Uncovering Undiagnosed HIV in Heterosexuals: Examining Behavioral Intervention

Barriers to HIV testing include distrust of medical settings, fear of HIV stigma, and substance use problems.

To reduce the number of undiagnosed cases of HIV, the National Institute on Drug Abuse launched a research initiative to seek out people with undiagnosed HIV. Called the “Seek, Test, Treat and Retain (STTR) model,” the objective is to test those with undiagnosed HIV and provide medical care to those infected in a timely fashion.

“Undiagnosed HIV is a serious public health issue,” said Marya Viorst Gwadz, PhD, Principal Investigator from the Center for Drug Use and HIV Research (CDUHR) at New York University Rory Meyers College of Nursing. “At least a third of new HIV transmission events are linked to those with undiagnosed HIV, yet finding people withundiagnosed HIV is very challenging.”

Those At Risk

Although HIV incidence rates in the United States have decreased, at least 44 000 people still contract the virus every year. According to additional estimates, about 15% of people nationwide are unaware that they are living with HIV.

Particularly at risk is the heterosexual population, which accounts for 24% of newly reported infections annually and is the primary means of transmission among women. Heterosexuals are also less likely to be tested for HIV.

According to Noelle R. Leonard, PhD, a CDUHR Co-Investigator, heterosexuals at high risk for HIV live in urban environments where there are high rates of poverty — a primary risk factor for HIV infection — and high rates of prevalent HIV.

“Heterosexuals at high risk for HIV, who are mainly African American/Black and Hispanic, have serious barriers to HIV testing,” Dr Leonard explained. “Many of the barriers are related to race/ethnicity and lower social status, including: fear of HIV stigma; distrust of medical settings; substance use problems; and the sense that heterosexuals are not at risk for HIV compared to other risk groups — such as men who have sex with men or persons who inject drugs.”

The STTR Model

Dr Gwadz and her research team compared the efficacy of 3 social/behavioral intervention strategies for heterosexual individuals at high risk (HHR) for HIV within an urban high-risk area (HRA) in central Brooklyn, New York.

The study examined 3 Seek/Test methods: Respondent Driven Sampling with Anonymous Single-session Testing (RDS-AST), Respondent Driven Sampling with Confidential Two-session Testing (RDS-CTT), and Venue-based Sampling (VBS).1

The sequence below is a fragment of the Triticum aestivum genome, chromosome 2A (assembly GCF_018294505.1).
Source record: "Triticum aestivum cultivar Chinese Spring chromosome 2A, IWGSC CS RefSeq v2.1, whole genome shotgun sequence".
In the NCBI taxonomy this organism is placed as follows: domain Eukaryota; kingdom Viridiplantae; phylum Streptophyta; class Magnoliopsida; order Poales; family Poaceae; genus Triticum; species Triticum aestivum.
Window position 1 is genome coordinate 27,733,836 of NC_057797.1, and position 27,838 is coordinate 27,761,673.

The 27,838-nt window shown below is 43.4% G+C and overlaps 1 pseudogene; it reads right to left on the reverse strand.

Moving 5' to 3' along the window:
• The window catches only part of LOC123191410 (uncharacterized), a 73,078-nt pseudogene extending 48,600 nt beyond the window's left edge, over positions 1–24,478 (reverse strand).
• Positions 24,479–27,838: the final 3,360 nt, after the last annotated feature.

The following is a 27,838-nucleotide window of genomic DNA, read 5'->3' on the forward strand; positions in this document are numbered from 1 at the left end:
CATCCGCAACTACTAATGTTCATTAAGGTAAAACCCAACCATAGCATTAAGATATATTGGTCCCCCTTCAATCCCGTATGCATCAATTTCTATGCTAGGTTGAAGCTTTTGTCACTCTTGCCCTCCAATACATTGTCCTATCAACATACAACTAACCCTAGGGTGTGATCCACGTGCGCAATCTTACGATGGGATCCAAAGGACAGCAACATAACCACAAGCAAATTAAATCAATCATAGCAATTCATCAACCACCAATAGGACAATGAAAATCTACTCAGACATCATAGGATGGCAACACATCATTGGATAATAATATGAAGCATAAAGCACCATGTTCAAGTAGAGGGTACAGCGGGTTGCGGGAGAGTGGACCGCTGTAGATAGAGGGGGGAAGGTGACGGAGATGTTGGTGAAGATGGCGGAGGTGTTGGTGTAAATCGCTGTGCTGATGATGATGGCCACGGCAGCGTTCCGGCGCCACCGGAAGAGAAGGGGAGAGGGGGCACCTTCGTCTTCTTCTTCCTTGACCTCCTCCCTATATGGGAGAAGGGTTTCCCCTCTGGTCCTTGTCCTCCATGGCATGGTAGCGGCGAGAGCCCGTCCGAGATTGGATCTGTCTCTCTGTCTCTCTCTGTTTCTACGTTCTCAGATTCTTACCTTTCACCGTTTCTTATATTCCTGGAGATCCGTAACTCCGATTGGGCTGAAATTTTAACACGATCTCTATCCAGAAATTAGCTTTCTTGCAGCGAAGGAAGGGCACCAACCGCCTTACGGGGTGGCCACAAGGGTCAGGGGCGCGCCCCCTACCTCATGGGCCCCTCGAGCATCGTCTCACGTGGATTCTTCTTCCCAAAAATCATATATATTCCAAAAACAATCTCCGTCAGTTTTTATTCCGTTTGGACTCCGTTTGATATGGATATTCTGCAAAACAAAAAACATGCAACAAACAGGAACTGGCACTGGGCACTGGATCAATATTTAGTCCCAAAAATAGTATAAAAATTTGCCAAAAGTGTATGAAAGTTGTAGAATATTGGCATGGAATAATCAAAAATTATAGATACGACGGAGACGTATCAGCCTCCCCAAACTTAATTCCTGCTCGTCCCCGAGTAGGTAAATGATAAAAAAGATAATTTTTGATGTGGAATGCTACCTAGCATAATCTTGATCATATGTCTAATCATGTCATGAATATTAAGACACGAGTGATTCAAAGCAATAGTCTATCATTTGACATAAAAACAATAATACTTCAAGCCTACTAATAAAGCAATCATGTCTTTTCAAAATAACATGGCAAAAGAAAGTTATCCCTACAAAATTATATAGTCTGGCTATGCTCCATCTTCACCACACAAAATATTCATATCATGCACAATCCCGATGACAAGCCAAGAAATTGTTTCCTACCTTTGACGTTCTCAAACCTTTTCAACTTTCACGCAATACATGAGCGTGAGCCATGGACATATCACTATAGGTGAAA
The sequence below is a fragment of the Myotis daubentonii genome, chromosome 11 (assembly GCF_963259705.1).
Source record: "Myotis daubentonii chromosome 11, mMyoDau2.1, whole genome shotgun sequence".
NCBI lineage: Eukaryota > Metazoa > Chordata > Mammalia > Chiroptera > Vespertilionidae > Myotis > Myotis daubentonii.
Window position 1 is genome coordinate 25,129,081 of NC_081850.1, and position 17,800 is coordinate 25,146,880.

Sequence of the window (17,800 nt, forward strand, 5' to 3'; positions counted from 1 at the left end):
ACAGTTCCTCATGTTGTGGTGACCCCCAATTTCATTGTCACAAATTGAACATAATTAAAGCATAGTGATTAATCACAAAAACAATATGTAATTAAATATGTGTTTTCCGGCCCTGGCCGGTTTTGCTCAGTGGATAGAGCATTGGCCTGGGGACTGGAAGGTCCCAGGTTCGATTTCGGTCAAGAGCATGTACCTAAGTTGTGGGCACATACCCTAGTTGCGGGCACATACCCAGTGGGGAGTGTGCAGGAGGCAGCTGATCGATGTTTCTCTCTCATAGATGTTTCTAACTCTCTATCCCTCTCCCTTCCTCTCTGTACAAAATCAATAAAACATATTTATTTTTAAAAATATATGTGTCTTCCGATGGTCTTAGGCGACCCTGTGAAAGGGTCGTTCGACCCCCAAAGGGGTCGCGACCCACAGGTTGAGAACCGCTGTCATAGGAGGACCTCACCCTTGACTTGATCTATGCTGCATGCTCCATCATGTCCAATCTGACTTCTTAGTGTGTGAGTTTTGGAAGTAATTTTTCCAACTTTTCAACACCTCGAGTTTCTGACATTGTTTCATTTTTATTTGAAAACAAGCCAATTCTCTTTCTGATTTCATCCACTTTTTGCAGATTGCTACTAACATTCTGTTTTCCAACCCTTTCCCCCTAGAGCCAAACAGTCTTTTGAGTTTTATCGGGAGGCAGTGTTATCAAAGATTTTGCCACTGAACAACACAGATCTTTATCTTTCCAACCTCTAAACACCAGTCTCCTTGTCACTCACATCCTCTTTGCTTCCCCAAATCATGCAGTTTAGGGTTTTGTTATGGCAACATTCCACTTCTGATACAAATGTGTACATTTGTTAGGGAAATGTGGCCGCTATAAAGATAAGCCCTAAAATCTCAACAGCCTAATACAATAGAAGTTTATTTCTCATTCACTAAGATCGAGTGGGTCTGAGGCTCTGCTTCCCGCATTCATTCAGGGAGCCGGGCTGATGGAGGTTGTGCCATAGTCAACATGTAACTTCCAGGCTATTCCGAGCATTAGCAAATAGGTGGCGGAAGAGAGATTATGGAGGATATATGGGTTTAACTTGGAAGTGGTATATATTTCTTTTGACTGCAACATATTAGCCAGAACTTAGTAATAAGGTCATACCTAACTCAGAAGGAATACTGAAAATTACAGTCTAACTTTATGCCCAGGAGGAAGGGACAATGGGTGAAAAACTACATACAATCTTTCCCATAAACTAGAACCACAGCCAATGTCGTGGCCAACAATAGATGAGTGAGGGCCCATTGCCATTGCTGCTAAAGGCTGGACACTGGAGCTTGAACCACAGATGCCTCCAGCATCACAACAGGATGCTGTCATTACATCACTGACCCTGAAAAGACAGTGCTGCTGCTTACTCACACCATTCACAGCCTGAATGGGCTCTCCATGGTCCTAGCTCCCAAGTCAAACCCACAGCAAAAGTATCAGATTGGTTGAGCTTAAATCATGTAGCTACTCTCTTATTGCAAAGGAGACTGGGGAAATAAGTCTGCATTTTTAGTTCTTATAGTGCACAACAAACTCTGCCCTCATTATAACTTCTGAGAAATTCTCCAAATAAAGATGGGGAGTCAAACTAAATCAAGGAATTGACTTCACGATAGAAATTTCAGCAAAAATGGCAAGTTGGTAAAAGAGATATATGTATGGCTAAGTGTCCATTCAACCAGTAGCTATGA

“The 3 interventions were designed to address the specific barriers to HIV testing that HHR experience, and all 3 interventions were culturally appropriate for African American/Black and Hispanic HHR,” said Dr Gwadz.

Participants in all 3 interventions had high rates of behavioral factors that pose a risk for HIV: poverty, unemployment, substance use, and incarceration. But the participants also demonstrated low rates of regular, annual HIV testing.

The prevalence of confirmed newly diagnosed HIV infection was higher in the RDS-AST (4%) and RDS-CTT (1%) interventions than VBS (0.3%). Those in RDS-AST were least likely to have regular, annual HIV testing and most likely to have both sexual and substance use risk factors compared with RDS-CTT and VBS.

Of those in RDS-AST, 60% evidenced substance use problems at a clinically significant level in the past year, compared with 37% in RDS-CTT. RDS-AST and RDS-CTT yielded comparable overall HIV prevalence rates (10.3% and 7.4%) — substantially higher than national estimates among HHR. VBS was feasible but produced a sustainability lower proportion of newly diagnosed HIV than the 2 RDS approaches.

“Our study findings suggest VBS is not an optimal approach for HHR, perhaps because heterosexuals at high-risk for HIV are embedded in physical spaces that include lower-risk individuals, and VBS is an inefficient means of gaining access to those at highest risk,” said Dr Leonard. “These findings, on the other hand, underscore the utility of peer-to-peer recruitment methods such as RDS, particularly in conjunction with low-threshold and easy-access interventions that provide HIV testing at the first contact, and which directly ameliorate potential barriers such as perceived HIV stigma.”

The researchers noted that rates of newly diagnosed HIV found in this study were lower than initially hypothesized, which could result from effective HIV prevention strategies implemented in New York City. Lower rates of newly diagnosed HIV in RDS-CTT intervention compared with RDS-AST also suggest that variations in the timing and content of intervention components could affect sample composition and the intervention’s efficiency with respect to uncovering undiagnosed HIV infection.

Nonetheless, this study — the first to demonstrate the value of potentially replicable Seek and Test interventions to identify HHR with undiagnosed HIV — offers further support for utility of community network approaches to identify undiagnosed HIV in vulnerable populations.

“Implemented on a continual basis in urban HRAs, such approaches can complement institutionally-based HIV testing programs and play a vital role in eliminating HIV transmission by promoting regular HIV testing among populations at high risk for HIV, including substance users,” Dr Gwadz said.

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1. Cleland C, Gwadz M, Hagan H, Perlman D, et al. Public Health Benefit of Peer-Referral Strategies for Detecting Undiagnosed HIV Infection among High-Risk Heterosexuals in New York City.  JAIDS Journal of Acquired Immune Deficiency Syndromes. 2016; doi:10.1097/QAI.0000000000001257